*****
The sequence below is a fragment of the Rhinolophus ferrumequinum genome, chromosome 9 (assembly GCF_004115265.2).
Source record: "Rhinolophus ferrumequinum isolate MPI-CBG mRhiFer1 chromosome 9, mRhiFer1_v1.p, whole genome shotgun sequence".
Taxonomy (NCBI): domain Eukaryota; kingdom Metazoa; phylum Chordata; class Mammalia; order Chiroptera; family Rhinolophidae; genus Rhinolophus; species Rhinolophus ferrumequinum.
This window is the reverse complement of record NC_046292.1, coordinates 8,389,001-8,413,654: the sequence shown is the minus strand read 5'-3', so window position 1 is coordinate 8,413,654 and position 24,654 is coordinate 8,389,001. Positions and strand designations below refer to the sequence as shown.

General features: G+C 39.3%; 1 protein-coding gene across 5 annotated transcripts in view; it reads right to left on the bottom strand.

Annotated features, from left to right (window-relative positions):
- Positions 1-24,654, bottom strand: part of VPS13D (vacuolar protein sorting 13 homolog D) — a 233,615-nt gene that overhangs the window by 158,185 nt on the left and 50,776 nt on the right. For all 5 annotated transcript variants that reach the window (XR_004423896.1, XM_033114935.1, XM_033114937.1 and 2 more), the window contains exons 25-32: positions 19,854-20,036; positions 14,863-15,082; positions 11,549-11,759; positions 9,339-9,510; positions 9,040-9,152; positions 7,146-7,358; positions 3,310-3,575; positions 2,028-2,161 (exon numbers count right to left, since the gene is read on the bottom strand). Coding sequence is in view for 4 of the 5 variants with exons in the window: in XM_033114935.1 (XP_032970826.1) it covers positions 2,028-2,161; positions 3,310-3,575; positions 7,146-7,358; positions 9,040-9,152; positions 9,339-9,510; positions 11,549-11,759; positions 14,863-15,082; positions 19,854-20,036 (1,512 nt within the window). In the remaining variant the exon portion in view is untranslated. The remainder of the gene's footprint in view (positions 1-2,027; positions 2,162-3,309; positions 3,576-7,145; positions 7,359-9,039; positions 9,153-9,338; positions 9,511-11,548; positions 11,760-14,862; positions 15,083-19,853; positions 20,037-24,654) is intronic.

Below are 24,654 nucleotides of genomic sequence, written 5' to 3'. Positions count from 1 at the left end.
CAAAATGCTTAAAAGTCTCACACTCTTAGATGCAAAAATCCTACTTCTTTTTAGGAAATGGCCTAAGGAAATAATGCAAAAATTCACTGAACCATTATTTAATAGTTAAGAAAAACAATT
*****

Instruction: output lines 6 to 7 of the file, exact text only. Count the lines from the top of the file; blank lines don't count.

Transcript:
Annotated features, from left to right (window-relative positions):
- Positions 1-24,654, bottom strand: part of VPS13D (vacuolar protein sorting 13 homolog D) — a 233,615-nt gene that overhangs the window by 158,185 nt on the left and 50,776 nt on the right. For all 5 annotated transcript variants that reach the window (XR_004423896.1, XM_033114935.1, XM_033114937.1 and 2 more), the window contains exons 25-32: positions 19,854-20,036; positions 14,863-15,082; positions 11,549-11,759; positions 9,339-9,510; positions 9,040-9,152; positions 7,146-7,358; positions 3,310-3,575; positions 2,028-2,161 (exon numbers count right to left, since the gene is read on the bottom strand). Coding sequence is in view for 4 of the 5 variants with exons in the window: in XM_033114935.1 (XP_032970826.1) it covers positions 2,028-2,161; positions 3,310-3,575; positions 7,146-7,358; positions 9,040-9,152; positions 9,339-9,510; positions 11,549-11,759; positions 14,863-15,082; positions 19,854-20,036 (1,512 nt within the window). In the remaining variant the exon portion in view is untranslated. The remainder of the gene's footprint in view (positions 1-2,027; positions 2,162-3,309; positions 3,576-7,145; positions 7,359-9,039; positions 9,153-9,338; positions 9,511-11,548; positions 11,760-14,862; positions 15,083-19,853; positions 20,037-24,654) is intronic.